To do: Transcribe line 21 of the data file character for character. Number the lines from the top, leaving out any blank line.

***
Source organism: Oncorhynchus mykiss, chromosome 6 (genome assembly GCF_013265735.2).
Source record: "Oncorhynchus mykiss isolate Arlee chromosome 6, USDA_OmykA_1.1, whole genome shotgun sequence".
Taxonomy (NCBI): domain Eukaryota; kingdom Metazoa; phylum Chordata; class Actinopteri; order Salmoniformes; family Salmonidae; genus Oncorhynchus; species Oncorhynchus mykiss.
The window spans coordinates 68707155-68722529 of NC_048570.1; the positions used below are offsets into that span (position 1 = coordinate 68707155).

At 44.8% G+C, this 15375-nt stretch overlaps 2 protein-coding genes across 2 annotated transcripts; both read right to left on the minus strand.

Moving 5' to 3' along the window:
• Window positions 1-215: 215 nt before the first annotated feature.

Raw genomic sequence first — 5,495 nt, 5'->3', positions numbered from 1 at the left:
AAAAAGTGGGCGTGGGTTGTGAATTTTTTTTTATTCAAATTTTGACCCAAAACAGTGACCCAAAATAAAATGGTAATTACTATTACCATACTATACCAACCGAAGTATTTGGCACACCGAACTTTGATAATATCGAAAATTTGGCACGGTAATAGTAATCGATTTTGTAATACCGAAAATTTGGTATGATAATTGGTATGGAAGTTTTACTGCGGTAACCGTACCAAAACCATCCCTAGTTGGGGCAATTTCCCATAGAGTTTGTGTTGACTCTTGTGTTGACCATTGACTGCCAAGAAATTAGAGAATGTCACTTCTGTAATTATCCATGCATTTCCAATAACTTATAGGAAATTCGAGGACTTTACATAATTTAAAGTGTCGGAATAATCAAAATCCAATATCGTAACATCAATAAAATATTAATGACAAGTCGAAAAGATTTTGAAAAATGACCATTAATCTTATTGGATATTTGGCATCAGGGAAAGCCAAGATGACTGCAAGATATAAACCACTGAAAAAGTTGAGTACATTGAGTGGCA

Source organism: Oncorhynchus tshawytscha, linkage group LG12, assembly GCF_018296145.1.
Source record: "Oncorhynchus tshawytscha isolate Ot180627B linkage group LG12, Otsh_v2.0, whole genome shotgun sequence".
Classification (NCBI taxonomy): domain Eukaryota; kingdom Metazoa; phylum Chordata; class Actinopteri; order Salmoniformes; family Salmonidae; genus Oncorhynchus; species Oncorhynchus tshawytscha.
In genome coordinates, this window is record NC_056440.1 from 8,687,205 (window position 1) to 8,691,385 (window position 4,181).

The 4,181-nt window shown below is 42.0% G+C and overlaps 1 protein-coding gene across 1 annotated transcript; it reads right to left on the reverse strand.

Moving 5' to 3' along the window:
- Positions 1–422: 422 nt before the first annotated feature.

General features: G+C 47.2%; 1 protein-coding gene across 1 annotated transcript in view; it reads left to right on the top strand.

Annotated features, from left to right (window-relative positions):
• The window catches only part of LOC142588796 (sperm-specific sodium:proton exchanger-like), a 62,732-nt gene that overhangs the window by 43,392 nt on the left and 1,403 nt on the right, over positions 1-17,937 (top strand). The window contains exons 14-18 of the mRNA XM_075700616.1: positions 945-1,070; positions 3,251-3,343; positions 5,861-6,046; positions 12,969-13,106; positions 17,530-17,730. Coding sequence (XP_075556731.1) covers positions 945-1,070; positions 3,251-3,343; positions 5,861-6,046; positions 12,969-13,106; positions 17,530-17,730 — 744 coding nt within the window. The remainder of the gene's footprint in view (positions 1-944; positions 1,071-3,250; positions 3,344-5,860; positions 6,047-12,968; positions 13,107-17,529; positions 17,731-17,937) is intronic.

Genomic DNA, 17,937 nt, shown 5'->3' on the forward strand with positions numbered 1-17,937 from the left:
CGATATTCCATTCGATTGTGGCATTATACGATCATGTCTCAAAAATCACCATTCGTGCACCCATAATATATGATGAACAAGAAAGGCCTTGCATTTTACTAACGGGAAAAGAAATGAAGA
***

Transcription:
CGATATTCCATTCGATTGTGGCATTATACGATCATGTCTCAAAAATCACCATTCGTGCACCCATAATATATGATGAACAAGAAAGGCCTTGCATTTTACTAACGGGAAAAGAAATGAAGA